While we were away, the wind blew and blew, it rained and rained again, the garden became more and more bedraggled and the only thing that grew in the polytunnel were the weeds. Meteorologically, spring may have officially sprung on 1 March, or alternatively, astronomically on 20 March, but we are still enduring the equinox … More Beauty in the eye of the beholder
Not a great deal happens on the croft during the winter months, just a meander around the estate to check the fences and the giant hedge, cast an eye over the desolate vegetable and cottage garden and scan the beach for driftwood. I also look in the polytunnel on a regular basis to ensure that … More Winter chores with a little help from my friends
As January draws to a close we’re still wrapped in a cocoon of grey spun from wet silvery threads of salty cloud whipped up from a plumbean sea by the breath of Zephyrus. The rain slowly dissolves the coating of salt from the windows to reveal a monochrome landscape highlighted only by a pale yellow … More January means January?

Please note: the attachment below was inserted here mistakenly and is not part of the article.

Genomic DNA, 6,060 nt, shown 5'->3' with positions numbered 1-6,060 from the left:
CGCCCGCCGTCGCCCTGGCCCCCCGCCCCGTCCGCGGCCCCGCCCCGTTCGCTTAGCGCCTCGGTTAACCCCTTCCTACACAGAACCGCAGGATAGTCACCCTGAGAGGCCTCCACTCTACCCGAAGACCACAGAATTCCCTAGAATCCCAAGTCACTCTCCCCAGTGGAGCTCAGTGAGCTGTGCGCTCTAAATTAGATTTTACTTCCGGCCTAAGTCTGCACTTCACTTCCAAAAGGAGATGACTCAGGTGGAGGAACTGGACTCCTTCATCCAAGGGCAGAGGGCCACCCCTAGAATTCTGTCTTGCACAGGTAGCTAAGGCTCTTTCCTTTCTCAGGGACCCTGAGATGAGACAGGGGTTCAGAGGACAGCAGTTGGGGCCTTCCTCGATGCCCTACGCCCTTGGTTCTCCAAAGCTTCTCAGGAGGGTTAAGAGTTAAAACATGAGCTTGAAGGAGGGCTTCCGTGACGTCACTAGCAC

January, a time for new beginnings and transition, derives its name Ianuarius from the Latin word for door (ianua) and not necessarily from the Roman god Janus. I also like the alternative Saxon name of Wulf-monath, which conjures a much more northern vision of the cold, hard, first month of the year. Here on the … More Surving the wulf-monath and the return of Pollyanna and the muse
The skylarks have returned and at every glimmer of sunshine ascend in a paroxysm of delight. There are noisy gatherings of Oystercatchers speed dating in the field, and the lapwings are practising sky dancing aerobatics to advertise their prowess as a sign of their parental fitness. To earthbound mortals the song of the lark is … More Hark, hark the Lark